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Dr Amit Arora is a Consultant Physician and Geriatrician at University Hospital of North Midlands, Stoke on Trent and an Honorary Clinical Lecturer at Keele University. In this blog he takes a look at the impact deconditioning can have on patients and what can be done to help tackle it.
Many years ago I was subject to restricted mobility following an emergency appendicectomy.
It took me a surprisingly long time to regain my strengths and abilities – I noted that despite the youth and the will, my muscles would not move and it took a while to recover back to normal!
When I relay my own story back to the frail older people I see at work, I can understand why someone who was able to function well before they came to hospital takes longer to regain their pre-admission functionality. Prolonged hospital stay, bed rest and associated risks may lead to loss of muscle power, strength and abilities. This is something we surely need to avoid. It should help achieve a shorter length of stay, better outcomes for patients and better ability at discharge.
Older people, whether in hospitals, care homes or at their own homes, who do not get enough opportunity to mobilise, can have an increased risk of reduced bone mass and muscle strength, reduced mobility, increased dependence, confusion and demotivation. These problems can be attributed to the phenomenon of what can be termed as ‘Deconditioning Syndrome’.
This affects well-being as well as physical function and could result in falls, constipation, incontinence, depression, swallowing problems, pneumonia and leads to demotivation, and general decline. Deconditioning Syndrome can happen in hospitals right from the time of entry, care homes and also patients’ own homes.
Preventing Deconditioning Syndrome requires a broader strategic approach that includes physical therapy, maintenance of nutrition, medical management, and psychological support including addressing loneliness; essentially addressing elements of the Comprehensive Geriatric Assessment.
But, are all health care staff and patients aware of the phenomenon of deconditioning?
Are we doing enough to prevent deconditioning? Our survey demonstrated limited awareness of this important condition. Hence we developed a campaign to educate and make our staff aware about Deconditioning Syndrome.
What can be done? Well simple things first.
We could ensure that glasses and hearing aids are readily available, calendars and clocks are visible to promote awareness, ensure that patients are sat up in chairs, preferably in their own clothes.
We could ensure that meals are eaten whilst sitting in chairs and not spoon fed in bed unless circumstances dictate so.
We could encourage patients to wash and dress independently, walk to the toilet where possible, provide appropriate mobility aids earlier on and encourage patients to keep their arms and legs moving in bed or chair.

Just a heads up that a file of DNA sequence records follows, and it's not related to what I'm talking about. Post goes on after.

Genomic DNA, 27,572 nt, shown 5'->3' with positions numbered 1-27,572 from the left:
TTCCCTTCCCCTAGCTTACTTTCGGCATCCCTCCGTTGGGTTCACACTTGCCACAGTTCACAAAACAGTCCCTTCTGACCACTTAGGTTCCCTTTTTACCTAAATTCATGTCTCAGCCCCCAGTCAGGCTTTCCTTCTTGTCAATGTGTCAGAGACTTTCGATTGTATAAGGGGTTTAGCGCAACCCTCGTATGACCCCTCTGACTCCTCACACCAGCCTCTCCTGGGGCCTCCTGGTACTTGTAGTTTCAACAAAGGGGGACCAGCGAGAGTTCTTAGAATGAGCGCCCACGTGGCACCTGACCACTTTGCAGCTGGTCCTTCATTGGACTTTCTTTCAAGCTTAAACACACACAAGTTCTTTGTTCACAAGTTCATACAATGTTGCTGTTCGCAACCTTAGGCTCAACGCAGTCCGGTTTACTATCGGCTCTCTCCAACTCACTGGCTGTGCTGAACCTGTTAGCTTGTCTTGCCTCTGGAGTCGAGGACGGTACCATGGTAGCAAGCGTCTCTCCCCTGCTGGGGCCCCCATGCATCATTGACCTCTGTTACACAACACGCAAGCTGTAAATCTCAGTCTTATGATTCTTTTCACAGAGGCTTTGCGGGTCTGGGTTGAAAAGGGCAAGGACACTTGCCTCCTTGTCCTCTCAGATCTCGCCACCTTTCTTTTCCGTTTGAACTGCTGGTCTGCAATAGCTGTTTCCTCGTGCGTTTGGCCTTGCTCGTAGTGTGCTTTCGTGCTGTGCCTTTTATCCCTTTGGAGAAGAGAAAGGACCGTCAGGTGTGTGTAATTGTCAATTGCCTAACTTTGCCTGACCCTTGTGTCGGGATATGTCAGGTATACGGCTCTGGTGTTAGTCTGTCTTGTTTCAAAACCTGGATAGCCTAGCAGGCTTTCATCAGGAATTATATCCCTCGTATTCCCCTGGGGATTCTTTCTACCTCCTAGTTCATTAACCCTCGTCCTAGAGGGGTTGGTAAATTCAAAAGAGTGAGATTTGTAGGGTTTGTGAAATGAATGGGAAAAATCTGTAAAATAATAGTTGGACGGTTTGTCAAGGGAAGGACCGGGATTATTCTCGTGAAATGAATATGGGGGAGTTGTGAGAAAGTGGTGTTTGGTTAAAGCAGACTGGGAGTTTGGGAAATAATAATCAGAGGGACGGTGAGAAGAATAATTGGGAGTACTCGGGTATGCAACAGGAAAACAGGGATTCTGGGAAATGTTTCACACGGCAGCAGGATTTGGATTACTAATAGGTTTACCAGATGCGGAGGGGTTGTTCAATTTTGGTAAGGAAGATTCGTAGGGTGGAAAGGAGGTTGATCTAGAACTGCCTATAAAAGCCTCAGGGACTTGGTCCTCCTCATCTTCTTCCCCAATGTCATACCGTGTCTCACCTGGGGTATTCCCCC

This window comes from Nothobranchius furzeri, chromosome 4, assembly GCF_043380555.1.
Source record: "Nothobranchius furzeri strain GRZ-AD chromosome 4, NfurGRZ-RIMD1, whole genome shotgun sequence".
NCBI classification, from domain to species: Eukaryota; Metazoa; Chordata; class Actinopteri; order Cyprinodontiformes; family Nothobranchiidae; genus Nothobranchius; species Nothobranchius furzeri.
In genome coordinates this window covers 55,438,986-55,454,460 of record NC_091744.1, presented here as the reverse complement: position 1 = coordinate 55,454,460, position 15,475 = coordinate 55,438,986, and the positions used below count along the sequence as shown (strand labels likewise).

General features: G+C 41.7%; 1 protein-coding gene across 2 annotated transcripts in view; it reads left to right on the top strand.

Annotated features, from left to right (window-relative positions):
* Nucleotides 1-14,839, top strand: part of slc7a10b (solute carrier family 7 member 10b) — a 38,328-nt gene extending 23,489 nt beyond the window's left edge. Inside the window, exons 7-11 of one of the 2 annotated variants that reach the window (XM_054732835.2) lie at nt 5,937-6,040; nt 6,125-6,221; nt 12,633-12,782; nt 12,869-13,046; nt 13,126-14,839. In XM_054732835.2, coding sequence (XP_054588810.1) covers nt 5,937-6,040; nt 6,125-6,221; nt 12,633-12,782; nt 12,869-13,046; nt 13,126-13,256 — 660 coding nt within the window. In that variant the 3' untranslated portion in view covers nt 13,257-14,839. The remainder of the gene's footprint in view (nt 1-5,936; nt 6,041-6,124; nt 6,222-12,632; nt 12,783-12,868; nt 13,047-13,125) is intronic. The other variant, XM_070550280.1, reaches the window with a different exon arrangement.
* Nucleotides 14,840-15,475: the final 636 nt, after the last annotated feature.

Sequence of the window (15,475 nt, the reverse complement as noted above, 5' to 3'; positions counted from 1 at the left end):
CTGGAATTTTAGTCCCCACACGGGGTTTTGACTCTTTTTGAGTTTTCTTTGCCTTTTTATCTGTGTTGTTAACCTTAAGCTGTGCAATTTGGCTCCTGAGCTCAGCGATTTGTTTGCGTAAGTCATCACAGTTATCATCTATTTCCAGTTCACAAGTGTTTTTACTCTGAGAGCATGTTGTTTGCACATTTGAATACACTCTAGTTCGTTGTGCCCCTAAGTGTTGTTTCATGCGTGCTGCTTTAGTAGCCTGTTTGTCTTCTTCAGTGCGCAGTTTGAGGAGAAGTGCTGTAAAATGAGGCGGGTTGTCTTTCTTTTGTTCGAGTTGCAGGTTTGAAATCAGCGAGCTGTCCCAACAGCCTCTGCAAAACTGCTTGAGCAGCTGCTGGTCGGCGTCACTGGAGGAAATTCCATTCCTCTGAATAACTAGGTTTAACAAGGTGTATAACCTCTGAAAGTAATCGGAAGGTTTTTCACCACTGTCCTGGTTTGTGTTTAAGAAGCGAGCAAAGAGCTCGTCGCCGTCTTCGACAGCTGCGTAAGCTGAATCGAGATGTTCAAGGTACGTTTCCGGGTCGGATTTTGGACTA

We should ask is the chair and mobility aids of the right height; is the urinary catheter still required or can it come out? Removing restrictions on visiting hours and encouraging normal social interactions will also help to maintain functionality, regain independence and reduce loneliness. All this will help with “Home First”.
Patients need to be supported and encouraged to get moving as quickly as possible, where possible. As leaders it is our role to encourage our staff to in-turn encourage our patients to do what they can.
Education of patients, relatives, carers and staff about the dangers of deconditioning is vital, since bed rest continues to be expected during a phase of illness despite the considerable evidence showing potential adverse effects from inactivity. Of course there are times and conditions when bed rest would be advisable; but more often than not, this is not the case in the strictest terms.
Regaining strengths and functionality (re-conditioning) can often take twice as long as deconditioning. If it has taken one month to get to this low level of function, it may take two months of hard work to return to their original level. It is often said that for every 10 days of bed rest in hospital, the equivalent of 10 years of muscle ageing occurs, in people over 80 years old- this may or may not be true to the word but certainly puts things in perspective and makes one think differently- surely did it for me and my colleagues.
If we want the best outcomes for our patients, it is necessary to design and develop effective programs for prevention of deconditioning. Deconditioning can start within hours of immobility. We need to get our patients up as quickly as possible, while being careful not to overload them. Under the guidance of therapists, it can be done by ward based staff- it’s ‘everyone’s business’ to get involved in restoring normalcy.
Across our hospitals and care homes, we need to inculcate a culture to make health care staff and families aware of the phenomenon of deconditioning. We need to develop simple exercise models for our ageing population which should be everyone’s business and not just of therapy staff. This may cost more in the short term, but with major long term societal health gains.
We have launched a ‘Deconditioning Awareness’ campaign’. There are banners, posters, screensavers, information leaflets, exercise programs, videos and demonstrations to raise awareness and some of these can be accessed on the link below and the material contained here is available freely for use for benefit of patients.